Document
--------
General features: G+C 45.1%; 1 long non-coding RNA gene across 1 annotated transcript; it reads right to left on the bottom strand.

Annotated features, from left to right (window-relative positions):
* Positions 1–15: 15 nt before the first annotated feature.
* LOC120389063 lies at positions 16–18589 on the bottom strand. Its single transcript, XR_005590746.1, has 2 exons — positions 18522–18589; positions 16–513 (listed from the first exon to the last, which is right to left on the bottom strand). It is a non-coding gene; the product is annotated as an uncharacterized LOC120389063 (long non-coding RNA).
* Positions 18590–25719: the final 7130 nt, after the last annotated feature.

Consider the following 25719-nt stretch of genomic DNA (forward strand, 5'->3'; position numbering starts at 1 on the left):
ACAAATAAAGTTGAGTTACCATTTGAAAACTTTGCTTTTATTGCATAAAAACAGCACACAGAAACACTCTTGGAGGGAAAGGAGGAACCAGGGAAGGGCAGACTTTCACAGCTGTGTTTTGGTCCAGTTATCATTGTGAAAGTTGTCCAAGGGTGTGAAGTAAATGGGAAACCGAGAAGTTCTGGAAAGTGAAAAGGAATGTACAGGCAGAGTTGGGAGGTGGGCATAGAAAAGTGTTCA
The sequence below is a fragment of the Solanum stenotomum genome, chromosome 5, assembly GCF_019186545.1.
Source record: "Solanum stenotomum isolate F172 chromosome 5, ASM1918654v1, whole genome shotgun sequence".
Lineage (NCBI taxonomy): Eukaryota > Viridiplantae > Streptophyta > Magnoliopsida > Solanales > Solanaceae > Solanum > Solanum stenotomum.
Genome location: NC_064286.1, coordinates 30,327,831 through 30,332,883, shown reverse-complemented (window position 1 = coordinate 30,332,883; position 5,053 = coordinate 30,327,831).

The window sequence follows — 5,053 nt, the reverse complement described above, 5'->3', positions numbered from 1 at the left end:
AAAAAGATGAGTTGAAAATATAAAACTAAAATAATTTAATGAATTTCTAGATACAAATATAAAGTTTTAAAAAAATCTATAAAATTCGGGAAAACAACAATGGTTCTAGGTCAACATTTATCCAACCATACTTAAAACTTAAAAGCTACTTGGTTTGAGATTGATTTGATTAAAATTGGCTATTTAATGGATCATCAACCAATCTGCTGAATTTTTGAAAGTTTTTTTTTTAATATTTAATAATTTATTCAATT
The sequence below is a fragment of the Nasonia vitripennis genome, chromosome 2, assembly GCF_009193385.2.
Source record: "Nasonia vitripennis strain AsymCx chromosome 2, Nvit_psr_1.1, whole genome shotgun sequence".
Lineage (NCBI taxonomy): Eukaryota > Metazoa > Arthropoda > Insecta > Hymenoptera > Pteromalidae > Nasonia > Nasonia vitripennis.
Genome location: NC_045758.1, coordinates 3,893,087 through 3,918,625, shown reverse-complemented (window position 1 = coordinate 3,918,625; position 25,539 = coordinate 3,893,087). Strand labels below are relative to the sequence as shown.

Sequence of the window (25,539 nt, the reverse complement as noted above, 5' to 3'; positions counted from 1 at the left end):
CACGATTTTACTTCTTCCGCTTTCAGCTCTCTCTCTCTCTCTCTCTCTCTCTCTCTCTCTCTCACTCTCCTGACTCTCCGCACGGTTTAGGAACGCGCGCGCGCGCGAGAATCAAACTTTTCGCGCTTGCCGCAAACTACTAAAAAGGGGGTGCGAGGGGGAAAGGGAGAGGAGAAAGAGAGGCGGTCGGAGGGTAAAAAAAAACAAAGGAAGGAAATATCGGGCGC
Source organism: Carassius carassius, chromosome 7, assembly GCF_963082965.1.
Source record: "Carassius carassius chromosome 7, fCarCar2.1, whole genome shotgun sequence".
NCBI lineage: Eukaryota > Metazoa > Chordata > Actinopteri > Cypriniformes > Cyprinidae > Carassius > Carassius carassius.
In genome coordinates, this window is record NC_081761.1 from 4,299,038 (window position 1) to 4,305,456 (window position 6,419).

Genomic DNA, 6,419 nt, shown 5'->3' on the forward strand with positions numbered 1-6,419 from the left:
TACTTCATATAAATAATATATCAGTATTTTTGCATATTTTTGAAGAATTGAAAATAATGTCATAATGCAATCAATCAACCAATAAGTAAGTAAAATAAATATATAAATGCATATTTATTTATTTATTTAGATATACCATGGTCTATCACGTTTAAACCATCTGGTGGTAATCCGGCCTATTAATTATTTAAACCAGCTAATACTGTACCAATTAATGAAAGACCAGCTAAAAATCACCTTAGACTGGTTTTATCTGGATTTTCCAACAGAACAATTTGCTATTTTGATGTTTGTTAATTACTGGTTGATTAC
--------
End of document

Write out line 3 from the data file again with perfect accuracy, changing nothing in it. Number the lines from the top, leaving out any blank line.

* Positions 1–15: 15 nt before the first annotated feature.